Adding VAT to private school fees could raise “very little” new revenue if a quarter of pupils leave the independent school sector, a think tank has said.
Forcing private schools to charge VAT on their fees is likely to have the least impact on the most expensive schools and the wealthiest parents, according to education think tank EDSK.
It comes after the Labour Party has said it would end the tax breaks enjoyed by private schools, most of which have charitable status, giving them at least 80% relief on business rates.
In September 2021, the party said a Labour government would end the charitable status of England’s private schools, raising an estimated £1.6 billion from VAT and £100 million from business rates.
But the research paper from the think tank finds that charging VAT on private school fees is likely to raise far less than £1.6 billion a year.
The paper suggests that even under a “best case” scenario – based on the projection that 5% of pupils would leave private schools – the addition of VAT to private school fees would only raise around £1 billion a year.
Under a “worst case” scenario – in which 25% of pupils leave private schools – adding VAT to fees would raise very little new revenue, especially when additional administration costs for HMRC are taken into account.
The think tank also warns that forcing private schools to charge VAT on their fees may lead to several unintended consequences.
It says some wealthier parents may choose to pay the school fees in advance to try to avoid incurring VAT on them under a new government.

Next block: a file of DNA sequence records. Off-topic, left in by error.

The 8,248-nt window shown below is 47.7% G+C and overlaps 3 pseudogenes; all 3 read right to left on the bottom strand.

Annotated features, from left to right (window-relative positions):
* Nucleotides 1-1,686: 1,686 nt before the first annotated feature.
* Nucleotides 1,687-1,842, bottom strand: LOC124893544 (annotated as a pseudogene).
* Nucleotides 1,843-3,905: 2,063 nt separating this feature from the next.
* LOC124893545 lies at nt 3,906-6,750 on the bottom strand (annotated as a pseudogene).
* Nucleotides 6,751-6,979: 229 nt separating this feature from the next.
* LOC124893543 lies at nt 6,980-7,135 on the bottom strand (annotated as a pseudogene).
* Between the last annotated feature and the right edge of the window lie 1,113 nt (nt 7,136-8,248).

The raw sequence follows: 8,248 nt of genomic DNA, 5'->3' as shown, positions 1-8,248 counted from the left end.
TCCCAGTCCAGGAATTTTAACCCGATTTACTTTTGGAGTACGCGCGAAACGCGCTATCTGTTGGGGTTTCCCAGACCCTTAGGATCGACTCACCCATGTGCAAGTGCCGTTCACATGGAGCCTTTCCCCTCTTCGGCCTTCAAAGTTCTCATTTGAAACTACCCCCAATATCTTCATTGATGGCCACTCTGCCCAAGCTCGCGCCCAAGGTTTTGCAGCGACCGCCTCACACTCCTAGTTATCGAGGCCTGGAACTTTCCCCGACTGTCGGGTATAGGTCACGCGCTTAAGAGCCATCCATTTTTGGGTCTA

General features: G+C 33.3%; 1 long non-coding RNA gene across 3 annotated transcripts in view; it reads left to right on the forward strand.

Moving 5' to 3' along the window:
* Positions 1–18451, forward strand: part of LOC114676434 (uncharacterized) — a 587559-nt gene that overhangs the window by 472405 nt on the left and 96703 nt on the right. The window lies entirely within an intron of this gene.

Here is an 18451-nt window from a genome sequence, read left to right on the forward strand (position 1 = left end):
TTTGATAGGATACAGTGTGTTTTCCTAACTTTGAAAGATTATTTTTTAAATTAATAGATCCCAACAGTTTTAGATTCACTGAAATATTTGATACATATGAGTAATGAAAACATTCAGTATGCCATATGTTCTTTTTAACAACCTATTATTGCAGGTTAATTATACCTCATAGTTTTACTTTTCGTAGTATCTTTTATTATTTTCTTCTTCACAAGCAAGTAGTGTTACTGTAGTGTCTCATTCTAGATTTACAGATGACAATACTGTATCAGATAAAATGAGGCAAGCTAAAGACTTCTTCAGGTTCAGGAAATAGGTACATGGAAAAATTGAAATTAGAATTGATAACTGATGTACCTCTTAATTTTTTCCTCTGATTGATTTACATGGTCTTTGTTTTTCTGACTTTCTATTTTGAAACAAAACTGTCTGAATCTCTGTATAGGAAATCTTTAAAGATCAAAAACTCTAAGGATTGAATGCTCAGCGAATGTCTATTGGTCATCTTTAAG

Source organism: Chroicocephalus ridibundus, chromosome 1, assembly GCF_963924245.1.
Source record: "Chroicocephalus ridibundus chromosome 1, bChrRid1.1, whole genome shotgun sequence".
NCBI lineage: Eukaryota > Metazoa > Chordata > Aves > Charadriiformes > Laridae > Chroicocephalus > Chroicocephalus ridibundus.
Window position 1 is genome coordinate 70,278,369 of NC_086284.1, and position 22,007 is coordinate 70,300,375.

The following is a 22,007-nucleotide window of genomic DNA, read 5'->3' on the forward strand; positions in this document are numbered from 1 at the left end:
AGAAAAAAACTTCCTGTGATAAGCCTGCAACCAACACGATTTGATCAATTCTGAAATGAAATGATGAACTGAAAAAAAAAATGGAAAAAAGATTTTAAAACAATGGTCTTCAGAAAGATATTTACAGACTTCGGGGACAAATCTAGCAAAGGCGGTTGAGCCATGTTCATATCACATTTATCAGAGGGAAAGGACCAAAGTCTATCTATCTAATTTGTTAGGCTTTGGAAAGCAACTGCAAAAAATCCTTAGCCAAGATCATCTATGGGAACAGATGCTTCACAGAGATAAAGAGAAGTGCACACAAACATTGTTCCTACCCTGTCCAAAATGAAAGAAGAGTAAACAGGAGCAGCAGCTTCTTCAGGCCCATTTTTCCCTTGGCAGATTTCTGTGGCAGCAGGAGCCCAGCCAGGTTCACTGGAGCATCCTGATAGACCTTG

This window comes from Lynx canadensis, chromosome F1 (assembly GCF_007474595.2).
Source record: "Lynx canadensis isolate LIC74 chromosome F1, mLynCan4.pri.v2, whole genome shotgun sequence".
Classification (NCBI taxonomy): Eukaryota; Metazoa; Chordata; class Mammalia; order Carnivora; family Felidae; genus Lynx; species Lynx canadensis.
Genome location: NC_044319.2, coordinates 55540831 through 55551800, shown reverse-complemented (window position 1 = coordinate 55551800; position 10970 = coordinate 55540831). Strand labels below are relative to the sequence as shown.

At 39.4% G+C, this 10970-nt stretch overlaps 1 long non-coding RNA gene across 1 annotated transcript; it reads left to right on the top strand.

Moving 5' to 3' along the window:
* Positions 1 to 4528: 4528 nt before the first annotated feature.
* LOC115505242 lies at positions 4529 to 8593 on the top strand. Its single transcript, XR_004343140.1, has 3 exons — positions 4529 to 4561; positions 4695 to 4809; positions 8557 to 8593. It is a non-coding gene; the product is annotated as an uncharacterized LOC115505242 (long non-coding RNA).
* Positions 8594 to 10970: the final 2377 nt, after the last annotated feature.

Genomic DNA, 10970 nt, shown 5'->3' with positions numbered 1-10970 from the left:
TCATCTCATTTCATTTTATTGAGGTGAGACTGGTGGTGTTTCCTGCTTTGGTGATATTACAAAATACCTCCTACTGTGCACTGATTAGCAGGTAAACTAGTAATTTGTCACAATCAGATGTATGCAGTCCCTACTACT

Private schools that have built new swimming pools, sports halls, music and drama studios, laboratories or lecture halls could be given a possible “tax windfall” on major building or refurbishment projects, the report adds.
“What’s more, changing VAT rules with the sole aim of targeting private schools could lead to many unintended consequences that result in a government raising much less money than intended.”
Mr Richmond, a former ministerial adviser at the Department for Education (DfE) said: “Adding VAT on fees is also likely to have the least impact on the most expensive private schools and the wealthiest parents. This could reduce the level of public support that any government can expect to gain from such a move.”
Julie Robinson, chief executive of the Independent Schools Council (ISC), said: “These calculations show what we have been saying all along: Labour’s policy will not raise the money it claims.
“We would welcome the chance to work with all politicians to build on the good work already being done by our schools instead of penalising parents for making the choice of an independent school for their children.”
Francis Green, co-founder of Private Education Policy Forum (PEPF) and professor of work and education Economics at UCL, said: “While raising some valid points, there are a few question marks over this analysis.
He added: “On balance, scrapping tax breaks for private schools would amount to a small, somewhat symbolic but overall positive step towards addressing the educational inequality caused by the two-tiered education system in England and Wales.”
A Labour source said: “Labour does not recognise the numbers cited in this report, which rest on flawed assumptions and leaves more questions than it answers.
“We do not accept that the numbers of students leaving the sector would be anywhere near those cited in this report, something which previous research from the respected Institute for Fiscal Studies has also been clear about.
“The report also assumes that money not spent on private schools would not be spent on other VAT-able goods and services: that shows that this is simply not a serious piece of research.
“Labour’s position, and our policy, remains clear: we will invest in our state schools by ending the tax breaks private schools enjoy.”